Mercier Bridge reopens after chunk of fallen concrete shuts southbound lane

A Transport Ministry spokesperson said it is too soon to know what happened, but ministry engineers were constantly monitoring the concrete slab in question because it was showing signs of aging.

Ministry spokesperson says incident does not call into question bridge's strength or users' safety

A piece of concrete fell from the Mercier Bridge Saturday morning, forcing the closure of the southbound lane. (Paul Chiasson/Canadian Press)

Quebec's Transport Ministry says there is no cause for concern after a piece of concrete fell from the Mercier Bridge Saturday, cutting off access to the South Shore for two hours.

There was already only one lane open in each direction on the Montreal-bound span due to planned maintenance on the southbound span.

The piece of concrete fell from beneath the Montreal-bound side into the water just before 10 a.m., forcing drivers heading toward the South Shore to be rerouted back into Montreal.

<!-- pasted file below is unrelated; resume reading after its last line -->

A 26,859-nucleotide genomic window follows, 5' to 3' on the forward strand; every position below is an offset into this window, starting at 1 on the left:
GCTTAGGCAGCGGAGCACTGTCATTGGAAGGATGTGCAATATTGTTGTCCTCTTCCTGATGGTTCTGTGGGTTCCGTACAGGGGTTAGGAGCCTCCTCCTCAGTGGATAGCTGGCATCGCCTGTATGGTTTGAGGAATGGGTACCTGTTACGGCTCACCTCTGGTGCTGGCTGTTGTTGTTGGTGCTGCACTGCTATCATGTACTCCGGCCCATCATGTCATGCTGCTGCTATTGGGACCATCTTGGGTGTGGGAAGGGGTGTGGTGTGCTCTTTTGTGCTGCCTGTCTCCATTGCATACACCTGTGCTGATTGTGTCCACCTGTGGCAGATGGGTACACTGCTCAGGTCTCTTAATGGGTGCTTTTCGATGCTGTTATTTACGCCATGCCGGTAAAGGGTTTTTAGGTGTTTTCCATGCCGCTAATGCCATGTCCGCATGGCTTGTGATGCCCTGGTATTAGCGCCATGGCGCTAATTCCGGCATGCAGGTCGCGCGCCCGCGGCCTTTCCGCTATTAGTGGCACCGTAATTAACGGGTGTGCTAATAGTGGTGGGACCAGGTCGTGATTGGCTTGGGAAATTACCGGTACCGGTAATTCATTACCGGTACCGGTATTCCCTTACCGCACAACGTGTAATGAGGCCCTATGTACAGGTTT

The southbound lane was closed during the repairs. The Montreal-bound lane remained open the entire time.

MTQ spokesperson Émilie Lord said it is too soon to know what happened, but ministry engineers had been constantly monitoring the concrete slab in question because it was showing signs of aging.

"It is important to understand that under no circumstances does this call into question the strength of the Mercier Bridge and the safety of users," she wrote in an email.

Built in 1934, the southbound side of the bridge will be closed for repairs every weekend until December.

In 2017, the Liberals announced a new structure would be built parallel to the existing southbound span, but a timeline was never officially revealed.

Former transport minister André Fortin told the Journal de Montréal earlier this year that the work on the new span would begin in 2023. 

With files from Radio-Canada